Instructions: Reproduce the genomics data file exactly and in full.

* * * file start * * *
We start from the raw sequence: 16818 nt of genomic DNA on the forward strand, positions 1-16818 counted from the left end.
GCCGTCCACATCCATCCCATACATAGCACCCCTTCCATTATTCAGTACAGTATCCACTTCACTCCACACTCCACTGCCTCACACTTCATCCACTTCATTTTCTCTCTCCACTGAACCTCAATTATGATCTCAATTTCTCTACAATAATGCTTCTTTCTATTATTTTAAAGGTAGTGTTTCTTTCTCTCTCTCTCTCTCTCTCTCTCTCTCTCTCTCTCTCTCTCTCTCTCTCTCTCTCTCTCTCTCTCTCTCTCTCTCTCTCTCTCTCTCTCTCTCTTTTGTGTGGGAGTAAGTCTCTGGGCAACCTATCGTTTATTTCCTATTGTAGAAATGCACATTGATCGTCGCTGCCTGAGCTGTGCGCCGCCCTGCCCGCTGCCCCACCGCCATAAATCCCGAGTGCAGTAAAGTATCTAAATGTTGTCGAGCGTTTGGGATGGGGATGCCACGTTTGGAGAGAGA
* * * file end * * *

We start from the raw sequence: 16818 nt of genomic DNA on the forward strand, positions 1-16818 counted from the left end.
GCCGTCCACATCCATCCCATACATAGCACCCCTTCCATTATTCAGTACAGTATCCACTTCACTCCACACTCCACTGCCTCACACTTCATCCACTTCATTTTCTCTCTCCACTGAACCTCAATTATGATCTCAATTTCTCTACAATAATGCTTCTTTCTATTATTTTAAAGGTAGTGTTTCTTTCTCTCTCTCTCTCTCTCTCTCTCTCTCTCTCTCTCTCTCTCTCTCTCTCTCTCTCTCTCTCTCTCTCTCTCTCTCTCTCTCTCTCTCTCTCTCTTTTGTGTGGGAGTAAGTCTCTGGGCAACCTATCGTTTATTTCCTATTGTAGAAATGCACATTGATCGTCGCTGCCTGAGCTGTGCGCCGCCCTGCCCGCTGCCCCACCGCCATAAATCCCGAGTGCAGTAAAGTATCTAAATGTTGTCGAGCGTTTGGGATGGGGATGCCACGTTTGGAGAGAGA